A beam of sunlight serves as a constant reminder as the adrenaline wears off, and I continue reflecting on the event, what might have caused it, if there's something I should do about it. Somehow it is easier for me to consider the house a target, rather than be a subject of totally random violence. Maybe it's like a sugary sweetener feeding my gringo guilt. Of course we should be the target: we have a brand new roof, and a water tank, and a new paint job, and most of the year no one even lives in this house! To some, this house could represent the wealth and hegemonic power of the United States, more or less dependent on exploitation of countries like Nicaragua and its people; the U.S. role in overturning the Nicaraguan revolution, facilitated by drug and arms sales; the hundreds of years of colonial history, which left the largest, most resource-rich country in Central America its poorest, with still-beautiful landscapes growing out of clear-cut jungle. Of course I am just making up someone else's story, using what I know, and looking from my own perspective. I don't know why this happened any more than I do who did it.

When I take the time, though, to think about myself, I remember that my own behavior often reflects the care I feel I am receiving from others. How many times have my arguments and fights with my siblings been born out of jealousy for what they got from my parents? When have I taken liberties with employers: when I believe they really cared for my well being as much as their own, or when it seemed like they were out for only their own good? Have I ever left a MacDonalds cleaner than I found it? How about the home of a gracious host? I want to care for these piedrinos in the way I feel cared for, in the way I feel care for them. For though I don't know them, I do care for them, and about them; and, as members of this community, in some unknown way I feel they are caring for me, though throwing rocks isn't their most precise way of doing so.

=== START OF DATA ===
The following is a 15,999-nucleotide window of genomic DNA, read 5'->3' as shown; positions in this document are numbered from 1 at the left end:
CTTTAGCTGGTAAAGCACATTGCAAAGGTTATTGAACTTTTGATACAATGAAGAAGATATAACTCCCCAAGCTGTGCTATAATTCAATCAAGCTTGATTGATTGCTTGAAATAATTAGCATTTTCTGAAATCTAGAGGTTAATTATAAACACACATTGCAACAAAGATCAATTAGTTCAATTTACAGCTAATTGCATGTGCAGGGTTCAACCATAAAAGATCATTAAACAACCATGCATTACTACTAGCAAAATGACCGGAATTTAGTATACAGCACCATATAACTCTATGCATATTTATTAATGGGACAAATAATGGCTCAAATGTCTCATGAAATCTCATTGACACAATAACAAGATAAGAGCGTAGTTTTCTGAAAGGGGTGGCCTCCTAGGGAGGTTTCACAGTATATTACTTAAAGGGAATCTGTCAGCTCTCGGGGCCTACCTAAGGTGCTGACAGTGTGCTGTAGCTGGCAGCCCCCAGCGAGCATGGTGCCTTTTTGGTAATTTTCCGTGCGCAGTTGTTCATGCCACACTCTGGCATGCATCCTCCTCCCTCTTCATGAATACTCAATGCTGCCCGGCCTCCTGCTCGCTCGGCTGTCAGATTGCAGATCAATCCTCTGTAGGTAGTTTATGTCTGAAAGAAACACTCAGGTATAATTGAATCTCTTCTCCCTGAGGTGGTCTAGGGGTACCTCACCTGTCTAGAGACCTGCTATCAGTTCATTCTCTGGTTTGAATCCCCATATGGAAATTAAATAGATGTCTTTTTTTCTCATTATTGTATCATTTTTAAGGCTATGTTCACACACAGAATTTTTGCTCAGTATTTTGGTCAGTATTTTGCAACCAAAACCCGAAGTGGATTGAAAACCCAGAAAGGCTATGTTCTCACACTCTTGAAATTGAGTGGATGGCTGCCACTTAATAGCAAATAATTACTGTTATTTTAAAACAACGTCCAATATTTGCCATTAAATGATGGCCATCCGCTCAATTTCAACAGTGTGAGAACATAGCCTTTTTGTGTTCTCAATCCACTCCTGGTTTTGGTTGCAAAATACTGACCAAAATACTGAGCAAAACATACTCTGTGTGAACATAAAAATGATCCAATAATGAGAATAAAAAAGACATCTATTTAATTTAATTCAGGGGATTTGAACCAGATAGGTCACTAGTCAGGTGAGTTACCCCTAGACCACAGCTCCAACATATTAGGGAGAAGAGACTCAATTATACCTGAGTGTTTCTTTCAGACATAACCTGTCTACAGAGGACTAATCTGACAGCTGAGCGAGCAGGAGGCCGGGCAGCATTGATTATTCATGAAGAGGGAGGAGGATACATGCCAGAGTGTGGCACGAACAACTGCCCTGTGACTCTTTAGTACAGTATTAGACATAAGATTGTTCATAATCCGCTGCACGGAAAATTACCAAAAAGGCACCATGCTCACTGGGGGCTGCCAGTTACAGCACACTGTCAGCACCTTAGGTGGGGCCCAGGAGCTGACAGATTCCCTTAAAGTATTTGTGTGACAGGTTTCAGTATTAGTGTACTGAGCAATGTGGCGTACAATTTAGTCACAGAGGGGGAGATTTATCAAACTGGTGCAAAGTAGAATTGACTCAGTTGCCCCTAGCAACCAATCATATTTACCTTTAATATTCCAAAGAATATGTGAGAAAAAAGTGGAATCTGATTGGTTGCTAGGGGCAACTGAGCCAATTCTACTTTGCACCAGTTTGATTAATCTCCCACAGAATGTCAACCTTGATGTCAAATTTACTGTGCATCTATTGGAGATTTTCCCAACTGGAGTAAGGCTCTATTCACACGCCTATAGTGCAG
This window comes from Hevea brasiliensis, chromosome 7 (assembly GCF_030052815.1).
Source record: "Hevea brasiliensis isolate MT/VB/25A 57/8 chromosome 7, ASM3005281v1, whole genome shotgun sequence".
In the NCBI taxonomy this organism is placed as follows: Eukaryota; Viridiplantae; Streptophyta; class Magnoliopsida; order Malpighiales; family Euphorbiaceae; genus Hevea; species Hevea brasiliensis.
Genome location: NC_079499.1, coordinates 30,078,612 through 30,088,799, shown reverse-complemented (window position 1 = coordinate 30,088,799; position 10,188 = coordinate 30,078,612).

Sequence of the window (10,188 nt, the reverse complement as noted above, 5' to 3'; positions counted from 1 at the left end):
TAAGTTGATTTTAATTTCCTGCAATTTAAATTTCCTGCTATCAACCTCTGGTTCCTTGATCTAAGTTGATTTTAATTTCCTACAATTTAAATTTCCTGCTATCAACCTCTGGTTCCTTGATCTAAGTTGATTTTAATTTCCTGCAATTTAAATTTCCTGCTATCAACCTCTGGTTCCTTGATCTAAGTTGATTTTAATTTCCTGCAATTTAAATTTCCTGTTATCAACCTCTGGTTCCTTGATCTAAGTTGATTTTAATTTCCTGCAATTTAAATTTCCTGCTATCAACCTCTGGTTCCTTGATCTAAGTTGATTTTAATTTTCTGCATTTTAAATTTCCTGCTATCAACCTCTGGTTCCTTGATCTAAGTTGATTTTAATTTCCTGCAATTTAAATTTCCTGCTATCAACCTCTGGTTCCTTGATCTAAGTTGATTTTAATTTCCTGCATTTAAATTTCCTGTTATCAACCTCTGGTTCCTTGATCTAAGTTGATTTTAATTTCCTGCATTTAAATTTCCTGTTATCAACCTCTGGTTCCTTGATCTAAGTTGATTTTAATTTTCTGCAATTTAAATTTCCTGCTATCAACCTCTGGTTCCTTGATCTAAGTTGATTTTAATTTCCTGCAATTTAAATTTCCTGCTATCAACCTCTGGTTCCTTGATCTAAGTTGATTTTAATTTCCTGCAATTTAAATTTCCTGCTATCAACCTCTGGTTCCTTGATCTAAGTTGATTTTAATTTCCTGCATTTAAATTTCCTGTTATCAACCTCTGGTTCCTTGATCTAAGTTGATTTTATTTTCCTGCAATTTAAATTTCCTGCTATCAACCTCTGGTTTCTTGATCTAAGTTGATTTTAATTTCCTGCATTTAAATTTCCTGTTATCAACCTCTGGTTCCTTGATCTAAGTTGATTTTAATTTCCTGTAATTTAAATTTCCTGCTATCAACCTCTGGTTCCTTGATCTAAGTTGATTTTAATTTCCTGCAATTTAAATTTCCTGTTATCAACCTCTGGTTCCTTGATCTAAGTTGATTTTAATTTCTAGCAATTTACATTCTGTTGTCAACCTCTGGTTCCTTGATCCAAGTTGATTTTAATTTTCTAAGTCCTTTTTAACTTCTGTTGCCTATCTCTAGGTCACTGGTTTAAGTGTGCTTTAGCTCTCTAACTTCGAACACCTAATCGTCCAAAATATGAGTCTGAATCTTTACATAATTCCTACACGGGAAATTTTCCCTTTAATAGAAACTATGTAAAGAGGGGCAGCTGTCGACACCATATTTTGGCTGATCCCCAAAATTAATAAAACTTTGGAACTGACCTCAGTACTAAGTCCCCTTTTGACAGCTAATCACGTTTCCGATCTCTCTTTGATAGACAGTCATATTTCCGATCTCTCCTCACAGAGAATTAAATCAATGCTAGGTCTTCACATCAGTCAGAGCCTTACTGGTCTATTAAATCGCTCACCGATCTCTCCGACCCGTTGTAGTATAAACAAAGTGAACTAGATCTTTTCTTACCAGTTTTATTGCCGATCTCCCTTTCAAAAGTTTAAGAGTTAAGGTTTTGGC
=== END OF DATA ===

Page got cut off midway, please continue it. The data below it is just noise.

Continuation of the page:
It comes to me simply and directly, as a cat who's ready to be pet now: I will confront what feels like uncarefulness with care. I decide to go into the street in front of the house and clean up the garbage, carelessly tossed there like the rocks on my roof.

In the spirit of the Faithful Fools, who believe wehave what we need before it is asked of us, I find an extra garbage sack in front of the house (we reuse them here). If that weren't enough, when the neighborhood kids ask me what we'll do together tomorrow, I tell them what I really want to do is clean the street; and they ask what time, and debate over when it won't be too hot, and then show up promptly at 4pm and we clean for an hour. In the end, I don't know if what I've done will keep more rocks from falling on the roof of the Casa Misionera Franciscana, or keep the culprits from doing it to someone else, but I feel like I helped some kids who could grow up to be rock-throwers find something to do when they're bored that probably feels better than throwing rocks at someone's house.

I can't help but think that maybe we all live in glass houses, and the first stone isn't the only one we shouldn't throw.

Paz y amor.